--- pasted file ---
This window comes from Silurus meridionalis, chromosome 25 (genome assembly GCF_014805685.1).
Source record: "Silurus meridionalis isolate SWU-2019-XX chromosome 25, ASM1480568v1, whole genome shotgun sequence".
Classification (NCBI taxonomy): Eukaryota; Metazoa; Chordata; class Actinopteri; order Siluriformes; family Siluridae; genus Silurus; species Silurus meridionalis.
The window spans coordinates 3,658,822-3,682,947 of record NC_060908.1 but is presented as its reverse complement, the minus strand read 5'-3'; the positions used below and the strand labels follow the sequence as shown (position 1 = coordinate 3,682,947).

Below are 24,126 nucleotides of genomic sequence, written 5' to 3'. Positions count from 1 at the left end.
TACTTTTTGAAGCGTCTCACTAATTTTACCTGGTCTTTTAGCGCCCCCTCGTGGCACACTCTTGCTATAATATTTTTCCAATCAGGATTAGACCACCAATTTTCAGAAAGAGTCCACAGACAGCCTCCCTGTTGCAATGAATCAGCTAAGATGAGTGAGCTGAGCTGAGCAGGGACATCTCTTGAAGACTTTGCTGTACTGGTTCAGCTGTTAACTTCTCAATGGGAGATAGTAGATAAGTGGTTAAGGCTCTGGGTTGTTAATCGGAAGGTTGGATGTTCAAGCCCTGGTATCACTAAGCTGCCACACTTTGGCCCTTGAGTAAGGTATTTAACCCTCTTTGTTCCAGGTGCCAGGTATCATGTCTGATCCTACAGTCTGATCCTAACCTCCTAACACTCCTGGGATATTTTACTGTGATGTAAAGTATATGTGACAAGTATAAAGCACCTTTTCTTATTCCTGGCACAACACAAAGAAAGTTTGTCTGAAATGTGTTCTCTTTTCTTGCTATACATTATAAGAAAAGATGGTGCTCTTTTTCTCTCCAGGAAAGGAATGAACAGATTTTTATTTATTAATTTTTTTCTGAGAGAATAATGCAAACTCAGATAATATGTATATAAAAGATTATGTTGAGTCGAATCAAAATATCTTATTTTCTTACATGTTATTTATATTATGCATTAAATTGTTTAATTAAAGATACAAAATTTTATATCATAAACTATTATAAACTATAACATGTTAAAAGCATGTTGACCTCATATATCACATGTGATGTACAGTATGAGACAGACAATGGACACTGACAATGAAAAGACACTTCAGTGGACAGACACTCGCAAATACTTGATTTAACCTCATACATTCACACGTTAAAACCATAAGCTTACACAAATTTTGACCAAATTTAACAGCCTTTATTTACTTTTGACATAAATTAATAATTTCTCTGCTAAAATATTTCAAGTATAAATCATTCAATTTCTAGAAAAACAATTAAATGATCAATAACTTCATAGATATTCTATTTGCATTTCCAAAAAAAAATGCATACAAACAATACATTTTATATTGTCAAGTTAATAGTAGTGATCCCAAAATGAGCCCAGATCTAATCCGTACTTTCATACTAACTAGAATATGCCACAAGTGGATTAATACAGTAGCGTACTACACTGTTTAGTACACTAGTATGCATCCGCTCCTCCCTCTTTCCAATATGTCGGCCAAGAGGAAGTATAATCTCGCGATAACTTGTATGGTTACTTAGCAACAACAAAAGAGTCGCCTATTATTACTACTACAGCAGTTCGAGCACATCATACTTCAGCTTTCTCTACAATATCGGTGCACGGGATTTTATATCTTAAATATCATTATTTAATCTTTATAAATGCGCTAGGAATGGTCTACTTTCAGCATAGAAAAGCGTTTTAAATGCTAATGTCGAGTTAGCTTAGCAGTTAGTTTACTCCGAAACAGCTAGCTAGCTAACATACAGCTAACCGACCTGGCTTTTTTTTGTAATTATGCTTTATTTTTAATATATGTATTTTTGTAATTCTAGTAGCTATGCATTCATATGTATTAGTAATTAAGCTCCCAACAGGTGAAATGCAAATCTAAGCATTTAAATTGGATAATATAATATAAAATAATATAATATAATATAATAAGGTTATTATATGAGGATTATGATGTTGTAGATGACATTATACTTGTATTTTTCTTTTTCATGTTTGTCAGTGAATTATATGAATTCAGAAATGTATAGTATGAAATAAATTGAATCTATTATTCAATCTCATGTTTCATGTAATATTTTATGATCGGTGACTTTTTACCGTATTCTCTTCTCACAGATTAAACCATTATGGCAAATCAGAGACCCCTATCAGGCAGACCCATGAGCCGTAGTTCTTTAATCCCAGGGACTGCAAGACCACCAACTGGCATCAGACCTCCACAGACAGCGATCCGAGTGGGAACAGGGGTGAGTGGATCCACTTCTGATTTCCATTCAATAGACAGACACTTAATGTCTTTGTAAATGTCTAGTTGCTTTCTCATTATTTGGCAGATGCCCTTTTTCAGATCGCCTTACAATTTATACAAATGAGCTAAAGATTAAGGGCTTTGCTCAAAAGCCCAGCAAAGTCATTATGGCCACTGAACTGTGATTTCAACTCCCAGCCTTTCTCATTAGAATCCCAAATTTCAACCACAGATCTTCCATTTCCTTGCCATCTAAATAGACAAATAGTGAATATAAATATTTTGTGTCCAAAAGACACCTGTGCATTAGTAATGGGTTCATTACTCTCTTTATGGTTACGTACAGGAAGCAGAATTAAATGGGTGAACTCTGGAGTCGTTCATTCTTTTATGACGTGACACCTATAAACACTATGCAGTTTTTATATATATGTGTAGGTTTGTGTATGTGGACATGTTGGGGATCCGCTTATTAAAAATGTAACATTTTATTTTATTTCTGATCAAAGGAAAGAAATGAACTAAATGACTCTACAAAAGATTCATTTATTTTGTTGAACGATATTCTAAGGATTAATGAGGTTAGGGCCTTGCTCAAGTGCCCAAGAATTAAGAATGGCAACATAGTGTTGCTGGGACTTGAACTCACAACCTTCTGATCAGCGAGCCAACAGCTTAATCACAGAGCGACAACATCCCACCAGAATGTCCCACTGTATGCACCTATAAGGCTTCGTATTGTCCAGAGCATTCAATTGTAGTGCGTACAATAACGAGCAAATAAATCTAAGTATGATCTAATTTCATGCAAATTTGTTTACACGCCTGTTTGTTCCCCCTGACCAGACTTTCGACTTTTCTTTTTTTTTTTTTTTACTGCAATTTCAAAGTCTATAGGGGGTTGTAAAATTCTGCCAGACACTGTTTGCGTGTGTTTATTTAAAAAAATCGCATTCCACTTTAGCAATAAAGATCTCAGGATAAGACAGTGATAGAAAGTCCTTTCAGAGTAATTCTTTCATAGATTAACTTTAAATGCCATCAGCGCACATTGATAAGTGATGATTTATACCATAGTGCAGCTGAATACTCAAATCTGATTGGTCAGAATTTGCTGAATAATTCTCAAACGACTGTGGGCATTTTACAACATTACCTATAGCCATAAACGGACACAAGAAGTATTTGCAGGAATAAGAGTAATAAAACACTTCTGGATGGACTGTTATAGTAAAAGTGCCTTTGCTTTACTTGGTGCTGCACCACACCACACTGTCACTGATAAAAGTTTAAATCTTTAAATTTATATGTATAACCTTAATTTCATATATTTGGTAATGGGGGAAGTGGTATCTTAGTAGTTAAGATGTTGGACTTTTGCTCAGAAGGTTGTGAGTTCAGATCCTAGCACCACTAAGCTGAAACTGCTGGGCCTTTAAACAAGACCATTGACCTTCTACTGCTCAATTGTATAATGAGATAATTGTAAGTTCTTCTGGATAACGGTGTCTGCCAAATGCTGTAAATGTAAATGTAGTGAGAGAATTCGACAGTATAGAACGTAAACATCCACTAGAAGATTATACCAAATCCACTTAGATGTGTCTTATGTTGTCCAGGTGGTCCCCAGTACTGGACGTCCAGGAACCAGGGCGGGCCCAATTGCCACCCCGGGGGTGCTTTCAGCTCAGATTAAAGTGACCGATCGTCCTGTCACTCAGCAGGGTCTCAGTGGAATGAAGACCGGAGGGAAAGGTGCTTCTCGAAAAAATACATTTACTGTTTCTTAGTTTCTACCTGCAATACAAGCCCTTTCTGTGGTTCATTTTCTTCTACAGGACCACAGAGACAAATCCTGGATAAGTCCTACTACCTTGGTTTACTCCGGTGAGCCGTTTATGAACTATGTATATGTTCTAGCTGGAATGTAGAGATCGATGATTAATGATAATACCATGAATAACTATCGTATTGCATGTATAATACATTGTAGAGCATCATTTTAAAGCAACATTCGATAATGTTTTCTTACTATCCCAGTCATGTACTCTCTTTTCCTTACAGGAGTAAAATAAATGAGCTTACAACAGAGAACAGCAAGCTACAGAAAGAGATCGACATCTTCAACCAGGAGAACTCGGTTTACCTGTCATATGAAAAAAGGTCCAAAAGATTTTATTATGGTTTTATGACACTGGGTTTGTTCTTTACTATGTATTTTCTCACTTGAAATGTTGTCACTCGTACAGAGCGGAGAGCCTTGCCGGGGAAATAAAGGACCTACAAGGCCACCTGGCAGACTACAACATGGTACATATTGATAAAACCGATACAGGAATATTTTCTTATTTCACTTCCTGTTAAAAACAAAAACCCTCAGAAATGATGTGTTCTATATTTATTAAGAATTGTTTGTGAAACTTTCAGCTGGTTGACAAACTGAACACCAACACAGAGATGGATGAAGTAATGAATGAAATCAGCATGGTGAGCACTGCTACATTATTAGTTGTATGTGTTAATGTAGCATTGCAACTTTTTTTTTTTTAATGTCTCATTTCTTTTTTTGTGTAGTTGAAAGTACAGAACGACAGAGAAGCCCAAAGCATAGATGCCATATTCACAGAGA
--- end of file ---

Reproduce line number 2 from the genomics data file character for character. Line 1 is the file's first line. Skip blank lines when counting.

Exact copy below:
Source record: "Silurus meridionalis isolate SWU-2019-XX chromosome 25, ASM1480568v1, whole genome shotgun sequence".